European Governments Stalled on GM Corn Talks

Strain that received approval in U.S. runs into stalemate in EU import approvals, with the outcome potentially impacting U.S. trade interests.

Published on: Jun 26, 2007

Members of the European Union are deadlocked in discussions on whether or not to approve imports of a genetically modified strain of corn.

The U.S. cleared the rootworm-resistant strain, Dow and DuPont's Herculex RW, in 2005, and Japan cleared it this year. Now the 27 nations of the European Union may eventually allow the corn to be imported.

The commission-backed advisory group European Food Safety Authority earlier this year called the strain safe for the EU market. However, some governments and environmental groups worry that the strain could be harmful to human and animal health.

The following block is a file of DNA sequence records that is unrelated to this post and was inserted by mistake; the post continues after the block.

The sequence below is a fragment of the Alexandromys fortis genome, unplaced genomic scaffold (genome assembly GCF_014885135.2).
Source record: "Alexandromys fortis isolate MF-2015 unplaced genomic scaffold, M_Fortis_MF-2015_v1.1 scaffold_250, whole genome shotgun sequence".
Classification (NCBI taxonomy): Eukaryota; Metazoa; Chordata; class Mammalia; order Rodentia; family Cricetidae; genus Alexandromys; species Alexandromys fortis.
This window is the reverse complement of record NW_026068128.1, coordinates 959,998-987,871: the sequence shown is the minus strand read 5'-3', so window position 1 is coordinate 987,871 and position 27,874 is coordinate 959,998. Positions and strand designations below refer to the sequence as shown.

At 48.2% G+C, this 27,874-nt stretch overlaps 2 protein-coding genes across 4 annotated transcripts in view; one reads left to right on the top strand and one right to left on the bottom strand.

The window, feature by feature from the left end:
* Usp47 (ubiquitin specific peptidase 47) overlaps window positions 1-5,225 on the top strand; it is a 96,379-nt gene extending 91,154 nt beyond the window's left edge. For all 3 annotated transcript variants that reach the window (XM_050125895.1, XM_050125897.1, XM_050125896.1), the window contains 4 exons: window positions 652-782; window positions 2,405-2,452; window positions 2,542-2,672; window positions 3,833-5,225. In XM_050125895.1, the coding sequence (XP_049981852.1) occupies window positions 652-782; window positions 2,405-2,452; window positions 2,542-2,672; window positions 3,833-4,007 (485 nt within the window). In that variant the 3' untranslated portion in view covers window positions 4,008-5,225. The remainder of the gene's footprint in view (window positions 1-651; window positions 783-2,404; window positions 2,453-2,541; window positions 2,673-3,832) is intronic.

E.U. national agriculture ministers must now decide whether to allow the strain within roughly three months, a commission official says. If the ministers can't agree to allow the corn, the commission will approve the strain for import for a period of 10 years.